Powerful Shostakovich 10th Symphony Featured
Classical 101 morning host Boyce Lancaster recently interviewed the Columbus Symphony's music director Rossen Milanov about the CSO's Russian Winter Festival. On this week's Symphony @ 7, I'll have a "mini" Russian festival with a highly acclaimed new recording of the powerful Symphony No. 10 in E Minor by Dmitri Shostakovich.
Gramophone Magazine named this recent DG release one of the top-10 best of 2015. The Boston Symphony Orchestra, under its exciting new music director Andris Nelsons, recorded this Russian masterpiece in concert in April of 2015 in Boston Symphony Hall.
The Tenth Symphony of Shostakovich is considered by some to be his symphonic masterpiece. It was first performed in 1953 after the death of Joseph Stalin. The nearly hour long symphony is in four movements, and after the very substantial first movement, it has been suggested that the short, energetic and almost demonic-sounding second movement scherzo is a musical portrait of Stalin himself. A slow movement and final movement follow to conclude this monumental work.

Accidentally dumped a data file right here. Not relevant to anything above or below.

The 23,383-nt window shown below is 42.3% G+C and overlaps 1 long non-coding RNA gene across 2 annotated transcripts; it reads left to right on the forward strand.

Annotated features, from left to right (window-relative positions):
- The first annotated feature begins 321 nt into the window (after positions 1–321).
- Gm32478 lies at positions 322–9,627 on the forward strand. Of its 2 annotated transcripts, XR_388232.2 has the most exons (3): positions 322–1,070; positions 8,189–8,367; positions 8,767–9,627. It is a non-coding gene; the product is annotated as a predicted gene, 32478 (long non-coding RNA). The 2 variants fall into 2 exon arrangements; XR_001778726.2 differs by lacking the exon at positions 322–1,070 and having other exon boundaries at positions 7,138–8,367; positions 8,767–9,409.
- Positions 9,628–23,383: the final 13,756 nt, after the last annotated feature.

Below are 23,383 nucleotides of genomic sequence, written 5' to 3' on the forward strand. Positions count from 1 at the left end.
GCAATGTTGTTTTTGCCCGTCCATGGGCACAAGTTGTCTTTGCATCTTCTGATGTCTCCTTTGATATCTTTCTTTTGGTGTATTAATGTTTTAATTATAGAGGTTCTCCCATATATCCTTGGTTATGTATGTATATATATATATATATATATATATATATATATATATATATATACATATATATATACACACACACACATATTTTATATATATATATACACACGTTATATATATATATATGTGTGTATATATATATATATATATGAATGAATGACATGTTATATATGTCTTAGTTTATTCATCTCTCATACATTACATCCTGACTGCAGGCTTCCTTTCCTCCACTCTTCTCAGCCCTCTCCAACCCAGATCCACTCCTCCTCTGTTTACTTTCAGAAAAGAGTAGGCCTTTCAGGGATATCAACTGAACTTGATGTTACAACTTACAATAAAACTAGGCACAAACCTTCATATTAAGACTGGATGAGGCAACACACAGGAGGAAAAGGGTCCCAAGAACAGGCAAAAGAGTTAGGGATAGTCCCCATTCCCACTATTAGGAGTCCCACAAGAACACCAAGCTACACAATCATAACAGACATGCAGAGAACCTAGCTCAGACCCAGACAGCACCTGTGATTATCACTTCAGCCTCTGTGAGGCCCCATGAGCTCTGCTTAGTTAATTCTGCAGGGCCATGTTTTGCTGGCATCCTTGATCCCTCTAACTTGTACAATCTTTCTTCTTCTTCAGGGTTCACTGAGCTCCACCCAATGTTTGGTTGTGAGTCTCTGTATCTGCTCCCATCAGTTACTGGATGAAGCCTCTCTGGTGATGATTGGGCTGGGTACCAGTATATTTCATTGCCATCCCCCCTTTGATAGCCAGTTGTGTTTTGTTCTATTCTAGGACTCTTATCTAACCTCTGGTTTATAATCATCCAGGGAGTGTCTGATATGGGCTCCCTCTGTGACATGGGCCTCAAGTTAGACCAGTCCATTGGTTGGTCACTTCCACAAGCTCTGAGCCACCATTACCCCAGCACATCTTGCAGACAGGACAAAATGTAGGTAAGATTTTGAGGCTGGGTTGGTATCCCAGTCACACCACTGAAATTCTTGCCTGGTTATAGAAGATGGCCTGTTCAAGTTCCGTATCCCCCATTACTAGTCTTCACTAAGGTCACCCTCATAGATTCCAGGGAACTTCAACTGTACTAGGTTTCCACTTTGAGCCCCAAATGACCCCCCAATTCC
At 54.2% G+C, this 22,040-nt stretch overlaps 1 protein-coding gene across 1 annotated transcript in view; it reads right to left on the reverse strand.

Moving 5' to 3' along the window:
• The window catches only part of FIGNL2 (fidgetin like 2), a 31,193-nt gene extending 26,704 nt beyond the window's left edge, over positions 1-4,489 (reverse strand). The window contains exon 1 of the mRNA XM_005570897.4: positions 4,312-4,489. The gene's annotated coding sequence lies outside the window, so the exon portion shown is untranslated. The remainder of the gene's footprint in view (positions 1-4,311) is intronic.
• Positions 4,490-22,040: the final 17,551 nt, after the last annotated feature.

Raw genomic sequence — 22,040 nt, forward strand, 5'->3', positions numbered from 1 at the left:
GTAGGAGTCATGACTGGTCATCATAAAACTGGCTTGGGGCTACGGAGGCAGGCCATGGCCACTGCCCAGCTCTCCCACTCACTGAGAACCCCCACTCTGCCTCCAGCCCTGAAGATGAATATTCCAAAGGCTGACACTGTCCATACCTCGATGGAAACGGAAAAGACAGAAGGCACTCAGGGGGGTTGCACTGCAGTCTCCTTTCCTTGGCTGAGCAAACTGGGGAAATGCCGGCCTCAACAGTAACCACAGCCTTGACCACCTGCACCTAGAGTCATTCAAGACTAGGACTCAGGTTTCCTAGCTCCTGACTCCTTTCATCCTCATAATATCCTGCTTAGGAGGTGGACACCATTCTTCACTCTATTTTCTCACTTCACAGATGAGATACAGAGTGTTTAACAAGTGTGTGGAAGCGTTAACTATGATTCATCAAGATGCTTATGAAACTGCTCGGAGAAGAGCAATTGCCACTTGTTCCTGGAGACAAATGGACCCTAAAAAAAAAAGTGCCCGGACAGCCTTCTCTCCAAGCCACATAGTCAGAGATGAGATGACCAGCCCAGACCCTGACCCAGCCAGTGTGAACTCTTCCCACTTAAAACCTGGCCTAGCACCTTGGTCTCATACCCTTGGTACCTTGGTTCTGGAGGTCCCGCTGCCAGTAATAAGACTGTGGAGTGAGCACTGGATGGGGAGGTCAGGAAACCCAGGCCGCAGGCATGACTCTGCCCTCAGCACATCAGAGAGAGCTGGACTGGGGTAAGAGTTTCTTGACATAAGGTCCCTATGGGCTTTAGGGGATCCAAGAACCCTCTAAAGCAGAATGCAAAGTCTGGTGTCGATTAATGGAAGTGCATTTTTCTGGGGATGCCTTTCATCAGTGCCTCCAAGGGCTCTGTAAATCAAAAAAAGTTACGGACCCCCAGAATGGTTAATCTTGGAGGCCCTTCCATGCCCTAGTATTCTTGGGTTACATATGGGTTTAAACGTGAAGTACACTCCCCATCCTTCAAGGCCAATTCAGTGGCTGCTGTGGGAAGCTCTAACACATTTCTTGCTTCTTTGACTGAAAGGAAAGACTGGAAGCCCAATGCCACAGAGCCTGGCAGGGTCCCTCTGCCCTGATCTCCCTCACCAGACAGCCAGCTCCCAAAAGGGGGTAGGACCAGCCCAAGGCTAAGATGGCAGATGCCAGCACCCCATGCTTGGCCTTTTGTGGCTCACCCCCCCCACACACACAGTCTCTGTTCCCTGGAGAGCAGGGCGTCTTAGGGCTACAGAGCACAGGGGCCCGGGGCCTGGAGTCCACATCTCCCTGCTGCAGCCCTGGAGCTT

This symphony also makes extensive use of a four-note motif based on the initials of the composer's name, DSCH, which is the German notation for the notes D, C, B, and E-Flat. The use of this motif can be seen as an affirmation of personal identity in a totalitarian society that had been ruled in fear by Stalin. The personal uniqueness of the individual is expressed, even if obliquely, in music intended for a large public audience.
Join me Thursday evening for Symphony @ 7 for this 20th century Russian masterpiece from Dmitri Shostakovich on Classical 101.